It seems as though Bond needs an exceedingly watertight watch in Quantum of Solace. His Omega Seamaster Planet Ocean 600M (Reference 2201.50) reliably resists pressure at great depths.
James Bond wears several watches in Skyfall, including one that was specially built for this film and which Christie’s auctioned for nearly 200,000 euros in 2012. Bond’s Seamaster Planet Ocean 600M has a titanium case, unlike the serially manufactured version, which is stainless steel. Both are fitted with Caliber 8500. For more information on the Skyfall watch, click here.
In 2015’s Spectre, Daniel Craig returned to the screen, this time wearing an Omega Seamaster 300 Spectre, which alludes to a predecessor from the 1960s. He also sported an Omega Seamaster Aqua Terra in the opening sequence. We cover that watch in detail here.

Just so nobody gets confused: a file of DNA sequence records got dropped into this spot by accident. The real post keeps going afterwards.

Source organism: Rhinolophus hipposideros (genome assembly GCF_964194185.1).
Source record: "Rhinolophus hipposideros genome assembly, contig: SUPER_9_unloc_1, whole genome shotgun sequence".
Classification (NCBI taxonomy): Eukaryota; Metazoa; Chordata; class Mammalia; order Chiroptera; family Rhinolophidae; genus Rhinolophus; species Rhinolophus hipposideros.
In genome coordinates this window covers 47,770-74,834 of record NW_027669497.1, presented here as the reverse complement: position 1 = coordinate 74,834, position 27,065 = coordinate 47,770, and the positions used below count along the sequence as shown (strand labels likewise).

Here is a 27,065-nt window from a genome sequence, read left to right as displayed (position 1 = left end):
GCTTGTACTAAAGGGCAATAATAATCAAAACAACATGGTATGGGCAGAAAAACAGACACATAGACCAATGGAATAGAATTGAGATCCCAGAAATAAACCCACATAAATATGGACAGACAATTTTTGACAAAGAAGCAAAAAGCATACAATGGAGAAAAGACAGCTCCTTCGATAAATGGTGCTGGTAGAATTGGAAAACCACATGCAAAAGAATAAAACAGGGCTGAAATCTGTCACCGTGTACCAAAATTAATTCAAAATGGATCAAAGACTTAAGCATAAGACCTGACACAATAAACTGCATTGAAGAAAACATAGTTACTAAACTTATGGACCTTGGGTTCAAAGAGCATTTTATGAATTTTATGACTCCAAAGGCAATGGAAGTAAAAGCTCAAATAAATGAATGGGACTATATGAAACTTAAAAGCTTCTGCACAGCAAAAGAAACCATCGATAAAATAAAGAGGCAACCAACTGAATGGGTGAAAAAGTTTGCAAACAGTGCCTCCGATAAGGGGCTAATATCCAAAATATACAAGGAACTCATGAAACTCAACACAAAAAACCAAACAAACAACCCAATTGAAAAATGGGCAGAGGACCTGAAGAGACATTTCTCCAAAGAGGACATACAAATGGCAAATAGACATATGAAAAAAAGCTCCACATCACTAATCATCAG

In Craig’s final outing as Bond, 2021’s No Time to Die, he wore the Omega Seamaster Diver 007 Edition, a military-look dive watch designed with the actor’s own design input that sports a tough-but-lightweight titanium case, a tropical brown dial with vintage lume, and a scalloped rotating bezel with an aluminum insert. WatchTime’s Mark Bernardo reviewed the watch ahead of the film’s release; you can read the details here.
This article originally appeared in WatchTime magazine and has been updated.